BACKGROUND: PrEPX was an Australian HIV pre-exposure prophylaxis (PrEP) study conducted between 2016 and 2018. This analysis aimed to estimate hepatitis C (HCV) incidence and explore likely modes of transmission. SETTING: Cohort study of PrEP users in Victoria, Australia. METHODS: HCV tests were conducted at enrolment and every 12 months thereafter. HCV incident cases were identified from laboratory data. Likely modes of transmission were inferred from computer-assisted self-interviews (CASI), medical records, and interviews. RESULTS: Among 3,202 PrEPX participants tested for HCV at baseline, HCV RNA-positive prevalence was 0.22% (95% CI 0.09-0.45). Among participants testing HCV antibody- or RNA-negative at baseline, 2,058 had at least one follow-up HCV test. Eight incident HCV cases were identified during 2,111 person-years of follow-up (incidence 0.38/100 person-years); all were primary infections in men who had sex with men (MSM). Clinical, laboratory and CASI data were available for all, and six cases were interviewed. Three cases were attributable to injecting drug use (IDU). A fourth case reported IDU, but his HCV was attributable to sexual transmission. Four other cases reported no IDU and probably acquired HCV sexually. Most cases reported anal trauma in the context of condomless receptive anal intercourse during group sex at sex-on-premises venues (SOPV). CONCLUSION: Incident HCV was uncommon in PrEPX compared to international PrEP studies, and most cases were transmitted sexually. Our findings highlight the need for HCV prevention messaging by clinicians, in SOPV and on digital platforms utilised to arrange group sex, and for HCV screening among some PrEP-using MSM.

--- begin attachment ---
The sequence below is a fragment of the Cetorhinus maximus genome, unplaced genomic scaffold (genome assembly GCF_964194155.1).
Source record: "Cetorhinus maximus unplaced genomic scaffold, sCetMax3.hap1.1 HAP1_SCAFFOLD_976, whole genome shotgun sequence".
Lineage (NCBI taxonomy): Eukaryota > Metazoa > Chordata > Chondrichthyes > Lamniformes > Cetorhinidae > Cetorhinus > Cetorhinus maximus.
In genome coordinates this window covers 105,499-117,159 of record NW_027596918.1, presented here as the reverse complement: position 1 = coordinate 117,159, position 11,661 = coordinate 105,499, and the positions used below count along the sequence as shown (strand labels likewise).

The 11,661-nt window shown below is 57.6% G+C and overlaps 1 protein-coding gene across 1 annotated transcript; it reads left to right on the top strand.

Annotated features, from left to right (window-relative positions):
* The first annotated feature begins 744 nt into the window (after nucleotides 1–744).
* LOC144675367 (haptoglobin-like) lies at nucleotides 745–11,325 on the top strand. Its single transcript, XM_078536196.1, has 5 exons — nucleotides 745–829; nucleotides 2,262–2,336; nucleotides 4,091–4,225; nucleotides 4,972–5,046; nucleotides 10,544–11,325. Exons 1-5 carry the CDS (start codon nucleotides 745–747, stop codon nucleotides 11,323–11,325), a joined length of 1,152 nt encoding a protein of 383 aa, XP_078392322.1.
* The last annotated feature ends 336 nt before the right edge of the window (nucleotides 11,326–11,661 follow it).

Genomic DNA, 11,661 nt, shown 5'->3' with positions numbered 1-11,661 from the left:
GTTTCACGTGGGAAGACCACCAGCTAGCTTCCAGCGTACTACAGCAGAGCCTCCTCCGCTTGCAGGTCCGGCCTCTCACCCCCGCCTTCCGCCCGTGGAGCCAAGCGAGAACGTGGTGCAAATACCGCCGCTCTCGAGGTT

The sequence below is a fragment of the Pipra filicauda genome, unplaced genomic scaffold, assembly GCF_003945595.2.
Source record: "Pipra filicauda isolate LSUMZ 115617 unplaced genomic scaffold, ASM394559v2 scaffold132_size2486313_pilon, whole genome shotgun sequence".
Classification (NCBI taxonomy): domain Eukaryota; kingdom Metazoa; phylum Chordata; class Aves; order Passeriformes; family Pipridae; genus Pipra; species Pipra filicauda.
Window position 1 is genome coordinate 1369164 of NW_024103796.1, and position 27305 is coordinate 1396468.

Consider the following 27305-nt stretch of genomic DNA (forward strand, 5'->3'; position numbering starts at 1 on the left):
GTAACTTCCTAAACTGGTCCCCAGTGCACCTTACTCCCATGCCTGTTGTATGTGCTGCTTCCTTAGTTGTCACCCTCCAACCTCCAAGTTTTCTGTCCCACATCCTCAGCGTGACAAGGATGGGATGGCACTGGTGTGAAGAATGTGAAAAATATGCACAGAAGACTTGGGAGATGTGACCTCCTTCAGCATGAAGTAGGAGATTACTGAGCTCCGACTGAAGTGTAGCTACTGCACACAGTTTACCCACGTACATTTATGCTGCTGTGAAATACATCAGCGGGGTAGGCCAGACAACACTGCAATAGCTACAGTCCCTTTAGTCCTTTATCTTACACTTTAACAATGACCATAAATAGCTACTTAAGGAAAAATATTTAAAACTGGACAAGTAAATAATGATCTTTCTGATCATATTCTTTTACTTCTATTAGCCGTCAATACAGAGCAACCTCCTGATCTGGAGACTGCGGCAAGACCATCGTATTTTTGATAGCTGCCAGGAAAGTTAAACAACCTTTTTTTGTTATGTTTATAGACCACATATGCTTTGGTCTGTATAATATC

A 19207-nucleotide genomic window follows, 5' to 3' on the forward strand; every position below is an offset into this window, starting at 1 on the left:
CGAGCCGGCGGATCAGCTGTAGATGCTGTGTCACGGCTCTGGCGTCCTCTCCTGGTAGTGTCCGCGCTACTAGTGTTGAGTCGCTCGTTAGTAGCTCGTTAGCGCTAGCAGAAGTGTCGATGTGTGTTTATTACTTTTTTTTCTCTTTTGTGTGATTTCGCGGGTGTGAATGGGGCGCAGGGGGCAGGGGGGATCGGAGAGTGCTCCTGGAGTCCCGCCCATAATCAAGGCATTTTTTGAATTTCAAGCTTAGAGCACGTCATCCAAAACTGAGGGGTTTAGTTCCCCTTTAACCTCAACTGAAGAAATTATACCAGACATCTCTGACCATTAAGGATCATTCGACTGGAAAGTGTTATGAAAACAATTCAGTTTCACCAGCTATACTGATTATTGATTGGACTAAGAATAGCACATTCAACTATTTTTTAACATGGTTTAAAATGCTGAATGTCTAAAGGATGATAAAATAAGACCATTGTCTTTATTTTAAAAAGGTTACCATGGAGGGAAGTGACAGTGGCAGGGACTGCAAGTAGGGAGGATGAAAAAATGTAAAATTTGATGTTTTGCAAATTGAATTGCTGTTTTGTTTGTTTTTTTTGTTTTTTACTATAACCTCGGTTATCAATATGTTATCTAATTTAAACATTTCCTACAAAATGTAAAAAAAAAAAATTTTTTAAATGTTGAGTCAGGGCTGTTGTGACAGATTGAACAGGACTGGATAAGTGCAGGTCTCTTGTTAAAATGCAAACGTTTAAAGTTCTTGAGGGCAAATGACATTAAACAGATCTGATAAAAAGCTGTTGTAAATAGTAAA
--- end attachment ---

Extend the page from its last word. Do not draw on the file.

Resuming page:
Link to publisher’s web site